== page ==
This discourse concludes with a call to culture war arms: “This ideology will not stop until it has devoured all of our institutions… Critical race theorists must be confronted.”


What is an effective response?


Let’s start with what NOT to do.


1. Ignore the attacks.

Yes, culture war attacks on critical race theory are unsupported by logical argument and convincing evidence. Within a scholarly community, attacks like Rufo’s New York Post piece will garner no serious attention: their sheer intellectual dishonesty alone is disqualifying. But these attacks are not part of academic colloquia. If we have learned nothing else from the last decade, we should know that propaganda of this sort does not have to be logical or supported with evidence to be effective. It must be actively countered.[3]


2. Think that the attacks can be finessed with terminological shifts.

If the right makes a term toxic, why can’t we just shift to a different term? A variant of this thinking is now at work in education, where it has been suggested that we use the term ‘racially literate’ education, rather than ‘anti-racist’ education, to evade the attacks on Kendi’s ‘anti-racist’ book. Methods which propose a simple side-stepping of unfounded attacks have an obvious appeal, but by themselves they are ultimately ineffectual. If the larger discourse is left intact, it is a relatively simply matter to add any new term to it, and even to place that new term at its center. If terms with positive connotations like ‘equity,’ ‘diversity’ and ‘inclusion’ can be sullied through association with the parade of politically negative terminology patched together by Rufo and others, any term can meet a similar fate. New nomenclature will only have efficacy if it is part of an overall approach which counters the discourse itself. 


3. Respond with ‘corrections of the record.’

An understandable reaction to a complete misrepresentation of a body of scholarship like critical race theory is to seek to ‘correct the record.’ While it is important to clearly state that the portrait of critical race theory drawn in these attacks is without foundation, it is a mistake to think that it is desirable or even possible to respond effectively to this sort of attack with corrections of the misrepresentations and distortions. The lies are legion, and while you are at work correcting the first, ten more will have been added to the list.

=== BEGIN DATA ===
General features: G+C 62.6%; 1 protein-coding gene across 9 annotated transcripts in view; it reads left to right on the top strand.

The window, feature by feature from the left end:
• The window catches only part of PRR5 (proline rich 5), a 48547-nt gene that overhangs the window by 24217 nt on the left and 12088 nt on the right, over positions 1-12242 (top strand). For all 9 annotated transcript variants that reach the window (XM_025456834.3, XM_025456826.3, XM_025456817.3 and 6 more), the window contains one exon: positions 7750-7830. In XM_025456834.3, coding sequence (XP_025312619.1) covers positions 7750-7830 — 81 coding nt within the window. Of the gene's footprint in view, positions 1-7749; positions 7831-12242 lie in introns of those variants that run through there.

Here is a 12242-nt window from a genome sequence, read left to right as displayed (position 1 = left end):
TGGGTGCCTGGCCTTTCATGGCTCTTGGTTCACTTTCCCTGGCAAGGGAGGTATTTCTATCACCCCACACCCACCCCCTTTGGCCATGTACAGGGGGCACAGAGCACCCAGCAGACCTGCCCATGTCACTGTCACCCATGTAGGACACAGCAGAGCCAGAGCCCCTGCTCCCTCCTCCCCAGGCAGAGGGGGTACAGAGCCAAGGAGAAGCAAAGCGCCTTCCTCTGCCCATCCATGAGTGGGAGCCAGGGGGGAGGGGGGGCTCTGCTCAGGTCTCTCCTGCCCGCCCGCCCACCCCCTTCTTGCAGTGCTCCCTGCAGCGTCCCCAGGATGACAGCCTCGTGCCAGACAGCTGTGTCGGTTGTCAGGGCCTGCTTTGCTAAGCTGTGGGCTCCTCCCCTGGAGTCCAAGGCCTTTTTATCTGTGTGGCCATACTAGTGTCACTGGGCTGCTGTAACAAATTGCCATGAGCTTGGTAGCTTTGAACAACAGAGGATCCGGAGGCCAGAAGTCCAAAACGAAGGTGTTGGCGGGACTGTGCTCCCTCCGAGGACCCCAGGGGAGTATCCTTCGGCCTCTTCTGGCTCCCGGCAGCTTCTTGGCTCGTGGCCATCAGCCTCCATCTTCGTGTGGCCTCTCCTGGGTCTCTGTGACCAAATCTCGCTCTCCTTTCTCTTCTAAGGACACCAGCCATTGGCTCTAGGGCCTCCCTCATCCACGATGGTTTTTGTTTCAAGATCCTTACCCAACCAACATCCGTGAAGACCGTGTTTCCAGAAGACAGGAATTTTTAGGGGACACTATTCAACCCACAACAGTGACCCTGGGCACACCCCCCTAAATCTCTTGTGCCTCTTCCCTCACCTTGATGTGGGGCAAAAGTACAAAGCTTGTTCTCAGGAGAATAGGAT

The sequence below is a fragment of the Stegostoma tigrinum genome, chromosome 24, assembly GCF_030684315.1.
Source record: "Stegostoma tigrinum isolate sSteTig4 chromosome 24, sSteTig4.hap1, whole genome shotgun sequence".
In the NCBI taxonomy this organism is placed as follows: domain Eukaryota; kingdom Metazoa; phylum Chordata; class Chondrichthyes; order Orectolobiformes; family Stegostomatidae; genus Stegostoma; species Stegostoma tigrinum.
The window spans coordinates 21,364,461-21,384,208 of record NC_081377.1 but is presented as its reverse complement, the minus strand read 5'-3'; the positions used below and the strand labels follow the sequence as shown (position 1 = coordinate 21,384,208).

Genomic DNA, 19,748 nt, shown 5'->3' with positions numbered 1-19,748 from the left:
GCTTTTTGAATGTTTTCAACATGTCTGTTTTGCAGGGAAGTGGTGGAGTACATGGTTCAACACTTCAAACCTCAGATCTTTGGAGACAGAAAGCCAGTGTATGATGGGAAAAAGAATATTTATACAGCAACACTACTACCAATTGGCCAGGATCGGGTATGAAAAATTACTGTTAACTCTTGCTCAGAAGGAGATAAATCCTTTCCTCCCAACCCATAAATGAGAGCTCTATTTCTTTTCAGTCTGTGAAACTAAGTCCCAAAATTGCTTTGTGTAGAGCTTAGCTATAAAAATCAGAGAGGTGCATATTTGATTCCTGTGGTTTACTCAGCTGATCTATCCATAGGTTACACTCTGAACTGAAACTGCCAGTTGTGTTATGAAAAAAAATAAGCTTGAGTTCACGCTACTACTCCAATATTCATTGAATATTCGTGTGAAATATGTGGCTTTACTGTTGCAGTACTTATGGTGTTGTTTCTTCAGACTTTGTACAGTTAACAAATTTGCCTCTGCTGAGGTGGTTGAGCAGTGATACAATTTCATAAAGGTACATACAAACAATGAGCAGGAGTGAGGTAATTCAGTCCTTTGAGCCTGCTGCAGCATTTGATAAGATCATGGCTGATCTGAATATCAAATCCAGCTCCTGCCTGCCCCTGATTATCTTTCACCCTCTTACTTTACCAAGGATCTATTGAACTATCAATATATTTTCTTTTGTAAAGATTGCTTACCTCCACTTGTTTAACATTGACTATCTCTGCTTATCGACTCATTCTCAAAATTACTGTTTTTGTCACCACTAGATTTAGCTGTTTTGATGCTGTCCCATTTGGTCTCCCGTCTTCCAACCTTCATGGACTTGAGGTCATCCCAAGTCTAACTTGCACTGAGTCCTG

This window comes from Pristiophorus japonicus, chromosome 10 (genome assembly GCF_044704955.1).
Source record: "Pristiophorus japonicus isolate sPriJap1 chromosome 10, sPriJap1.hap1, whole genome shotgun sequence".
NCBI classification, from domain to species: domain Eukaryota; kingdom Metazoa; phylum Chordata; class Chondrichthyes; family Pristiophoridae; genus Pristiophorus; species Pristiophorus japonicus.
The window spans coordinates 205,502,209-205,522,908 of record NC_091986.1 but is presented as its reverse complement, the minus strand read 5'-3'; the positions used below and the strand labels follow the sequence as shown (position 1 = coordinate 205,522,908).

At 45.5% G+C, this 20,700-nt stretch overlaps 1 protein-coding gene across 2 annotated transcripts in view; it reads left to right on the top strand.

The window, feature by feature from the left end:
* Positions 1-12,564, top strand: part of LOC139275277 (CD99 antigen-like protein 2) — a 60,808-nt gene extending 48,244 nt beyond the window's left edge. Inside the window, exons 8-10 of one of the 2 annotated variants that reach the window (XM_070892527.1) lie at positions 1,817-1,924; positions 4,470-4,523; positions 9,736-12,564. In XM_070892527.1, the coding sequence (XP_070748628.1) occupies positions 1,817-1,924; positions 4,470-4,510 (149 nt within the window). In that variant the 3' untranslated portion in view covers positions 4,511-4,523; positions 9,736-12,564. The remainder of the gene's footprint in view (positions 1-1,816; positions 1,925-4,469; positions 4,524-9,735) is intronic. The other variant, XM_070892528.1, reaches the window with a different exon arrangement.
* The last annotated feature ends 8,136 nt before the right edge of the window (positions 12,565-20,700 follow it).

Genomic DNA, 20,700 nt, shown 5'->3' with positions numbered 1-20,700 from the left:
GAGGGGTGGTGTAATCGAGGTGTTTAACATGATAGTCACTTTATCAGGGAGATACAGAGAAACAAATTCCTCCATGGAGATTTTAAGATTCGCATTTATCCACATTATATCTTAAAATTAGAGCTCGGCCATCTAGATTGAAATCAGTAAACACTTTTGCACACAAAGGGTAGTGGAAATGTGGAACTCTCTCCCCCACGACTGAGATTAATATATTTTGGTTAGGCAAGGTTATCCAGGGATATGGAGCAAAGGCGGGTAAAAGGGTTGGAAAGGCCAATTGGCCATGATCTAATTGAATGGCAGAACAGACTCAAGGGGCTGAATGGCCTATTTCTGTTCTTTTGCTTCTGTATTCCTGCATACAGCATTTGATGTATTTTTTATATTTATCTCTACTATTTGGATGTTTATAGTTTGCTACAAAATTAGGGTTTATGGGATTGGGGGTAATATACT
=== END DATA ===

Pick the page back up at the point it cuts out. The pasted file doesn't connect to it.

In this regard, it is worthwhile to put the attacks on critical race theory in political context. Over the last two years, there have been two dry runs for mounting a right wing culture war on the front of race and education: the attacks on the 1619 Project curated by Nikole Hannah-Jones and published by the New York Times and on Ibram Kendi’s book How to be an Anti-Racist. Neither of those attacks has been abandoned (witness the recent denial of tenure to Hannah-Jones, and the ban on teaching 1619 in proposed laws and executive actions), but instead rolled into the culture war on critical race theory. This shift in focus is because for this discursive strategy, critical race theory makes a much more inviting target. Both the 1619 Project and Kendi’s book are discrete texts, with actual arguments that can’t be entirely ignored and with authors who can speak authoritatively for what was written and what it means. By contrast, critical race theory is a body of scholarship on questions of race that can be found in dozens of fields of research, and in thousands of texts by hundreds of authors. (The closest analogue would be feminist theory.) If the object is to create a vast field of negative associations around a term which is unfamiliar to the target lay audience, it is far easier to do with critical race theory, because it covers a much broader intellectual terrain, and does not have a single, coherent argument or authors that can speak for it an authoritative way. That is why it is now the preferred target of the right wing culture war.